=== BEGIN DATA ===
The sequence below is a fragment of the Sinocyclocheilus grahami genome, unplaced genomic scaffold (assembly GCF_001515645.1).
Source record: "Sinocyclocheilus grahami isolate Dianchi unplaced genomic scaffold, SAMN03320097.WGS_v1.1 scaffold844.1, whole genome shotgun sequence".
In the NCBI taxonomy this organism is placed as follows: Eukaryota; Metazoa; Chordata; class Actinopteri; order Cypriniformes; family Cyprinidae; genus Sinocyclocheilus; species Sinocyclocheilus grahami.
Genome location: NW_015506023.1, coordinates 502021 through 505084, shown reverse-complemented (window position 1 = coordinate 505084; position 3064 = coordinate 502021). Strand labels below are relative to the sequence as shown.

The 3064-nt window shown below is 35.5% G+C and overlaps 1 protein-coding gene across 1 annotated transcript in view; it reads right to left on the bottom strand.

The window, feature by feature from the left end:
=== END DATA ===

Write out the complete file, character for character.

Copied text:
The sequence below is a fragment of the Sinocyclocheilus grahami genome, unplaced genomic scaffold (assembly GCF_001515645.1).
Source record: "Sinocyclocheilus grahami isolate Dianchi unplaced genomic scaffold, SAMN03320097.WGS_v1.1 scaffold844.1, whole genome shotgun sequence".
In the NCBI taxonomy this organism is placed as follows: Eukaryota; Metazoa; Chordata; class Actinopteri; order Cypriniformes; family Cyprinidae; genus Sinocyclocheilus; species Sinocyclocheilus grahami.
Genome location: NW_015506023.1, coordinates 502021 through 505084, shown reverse-complemented (window position 1 = coordinate 505084; position 3064 = coordinate 502021). Strand labels below are relative to the sequence as shown.

The 3064-nt window shown below is 35.5% G+C and overlaps 1 protein-coding gene across 1 annotated transcript in view; it reads right to left on the bottom strand.

The window, feature by feature from the left end: